Neutron detectors

As a neutron has no charge, a neutron detector incorporates a neutron-to-ionisation particle converter.

As a neutron has no charge, a neutron detector incorporates a neutron-to-ionization particle converter. The incident neutrons are captured by the converter material which then produces (detectable) ionizing particles by means of a nuclear reaction.

Photonis gas-filled detectors are designed to detect thermal neutrons (En < 0.025 eV), so the capture cross-section of the detecting material must be as large as possible for this low energy. We therefore use 235U (580 barns at 20 °C) for our fission chambers, and 10B (3840 barns at 20 °C) for our boron-lined proportional counters.

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Learn more about Neutron detectors

Neutron detectors play a crucial role in nuclear physics and reactor operations, particularly in ensuring safety and monitoring neutron flux. As neutrons possess no charge, specialized detectors are necessary, integrating neutron-to-ionized particle converters to facilitate detection. These converters capture incident neutrons, initiating nuclear reactions that produce detectable ionizing particles. Gas-filled detectors, such as those developed by Photonis, rely on this technique, utilizing materials like 235U and 10B with high absorption cross-sections leading to the production of detectable radiation such as fission fragments, alpha particles or lithium. By interacting with the gas atoms.

Photonis, a leader in the field, offers various detector technologies tailored to specific applications. Among these are boron-lined proportional counters, which excel in measuring thermal neutrons, crucial for source range indication in nuclear reactor operations. These counters, filled with boron, exhibit high efficiency in neutron capture, ensuring accurate measurements even in high gamma environments and at elevated temperatures, up to 200°C. The sensitivity of these detectors, characterized by the rate of detection for a given incident neutron flux, depends on a variety of factors including gas pressure, anode/cathode gap spacing, number of neutron sensitive nuclei in the detector and, in the case of Uranium coated fission chambers, the rate of radioactive decay of the sensitive material.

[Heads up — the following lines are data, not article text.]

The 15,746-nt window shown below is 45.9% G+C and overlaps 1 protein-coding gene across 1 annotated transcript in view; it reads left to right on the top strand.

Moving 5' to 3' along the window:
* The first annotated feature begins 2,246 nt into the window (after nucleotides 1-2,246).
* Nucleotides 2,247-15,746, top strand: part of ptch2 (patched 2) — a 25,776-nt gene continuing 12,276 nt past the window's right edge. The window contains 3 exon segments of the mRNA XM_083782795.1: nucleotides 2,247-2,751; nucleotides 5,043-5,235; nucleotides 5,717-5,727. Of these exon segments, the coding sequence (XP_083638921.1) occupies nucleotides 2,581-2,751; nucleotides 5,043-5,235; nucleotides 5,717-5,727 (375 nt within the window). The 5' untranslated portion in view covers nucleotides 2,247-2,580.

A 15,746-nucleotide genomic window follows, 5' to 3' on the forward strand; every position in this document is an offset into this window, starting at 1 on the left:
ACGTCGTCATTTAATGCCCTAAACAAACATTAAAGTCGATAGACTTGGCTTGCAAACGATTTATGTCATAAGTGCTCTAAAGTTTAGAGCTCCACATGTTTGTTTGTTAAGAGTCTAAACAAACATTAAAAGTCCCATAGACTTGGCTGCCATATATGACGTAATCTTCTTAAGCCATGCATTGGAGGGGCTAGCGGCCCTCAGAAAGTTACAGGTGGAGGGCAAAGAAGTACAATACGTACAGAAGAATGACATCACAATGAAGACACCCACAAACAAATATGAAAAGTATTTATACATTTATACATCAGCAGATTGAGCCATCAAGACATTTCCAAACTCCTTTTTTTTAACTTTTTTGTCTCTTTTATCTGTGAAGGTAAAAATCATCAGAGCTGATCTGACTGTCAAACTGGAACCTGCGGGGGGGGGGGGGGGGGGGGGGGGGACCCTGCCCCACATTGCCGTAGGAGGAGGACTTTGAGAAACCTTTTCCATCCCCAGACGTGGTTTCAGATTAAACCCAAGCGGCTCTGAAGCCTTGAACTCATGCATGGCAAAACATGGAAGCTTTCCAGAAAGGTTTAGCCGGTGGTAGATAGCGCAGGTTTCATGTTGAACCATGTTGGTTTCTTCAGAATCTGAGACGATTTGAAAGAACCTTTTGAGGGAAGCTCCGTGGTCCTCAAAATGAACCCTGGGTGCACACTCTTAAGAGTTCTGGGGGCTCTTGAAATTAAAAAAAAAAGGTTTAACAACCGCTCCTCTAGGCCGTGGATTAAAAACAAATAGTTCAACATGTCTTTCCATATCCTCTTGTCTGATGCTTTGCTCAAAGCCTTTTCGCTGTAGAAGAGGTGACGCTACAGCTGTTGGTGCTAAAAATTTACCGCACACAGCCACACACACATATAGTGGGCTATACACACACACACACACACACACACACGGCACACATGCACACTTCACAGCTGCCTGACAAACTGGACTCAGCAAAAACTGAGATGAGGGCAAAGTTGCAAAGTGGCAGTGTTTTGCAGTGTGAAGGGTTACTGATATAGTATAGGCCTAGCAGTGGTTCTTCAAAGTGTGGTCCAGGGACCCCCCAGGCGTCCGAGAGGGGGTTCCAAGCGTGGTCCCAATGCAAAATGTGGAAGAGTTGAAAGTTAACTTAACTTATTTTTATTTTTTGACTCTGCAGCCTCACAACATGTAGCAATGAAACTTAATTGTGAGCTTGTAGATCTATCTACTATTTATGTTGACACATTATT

The detection of thermal neutrons by Photonis boron-lined proportional counters is performed in pulse mode. These counters are recognized as safety-related instrumentation in numerous nuclear power plants globally, a testament to their reliability and performance.

Fission chambers, another key technology in neutron detection, serve both in-core and ex-core functions. In-core fission chambers, designed for operation at extreme temperatures up to 600°C, enable precise measurements of neutron flux within reactor cores. Their stainless steel structure ensures durability and watertightness, while customization options cater to diverse user needs.

For ex-core applications, Photonis offers fission chambers capable of wide-range neutron flux detection, spanning up to 11 decades. These chambers operate effectively in severe environmental conditions, including high gamma environments and temperatures reaching 600°C.

Fission chambers offer multiple operating modes, including pulse, fluctuation, and current modes, enabling comprehensive analysis of neutron interactions. They are characterized by their radiation resistance and fast response, and are equipped with specialized connectors and cables for reliable signal transmission in harsh environments.

Customization features of both proportional counters and fission chambers ensure adaptability to specific monitoring requirements, enhancing versatility in reactor surveillance.

Neutron detection technologies based on gas-filled detectors are indispensable tools in nuclear science and facility operations. Their ability to measure neutron flux with excellent gamma ray discrimination, determine reactor performance, and ensure safety, underscores their importance in the field of nuclear physics and radiation science.

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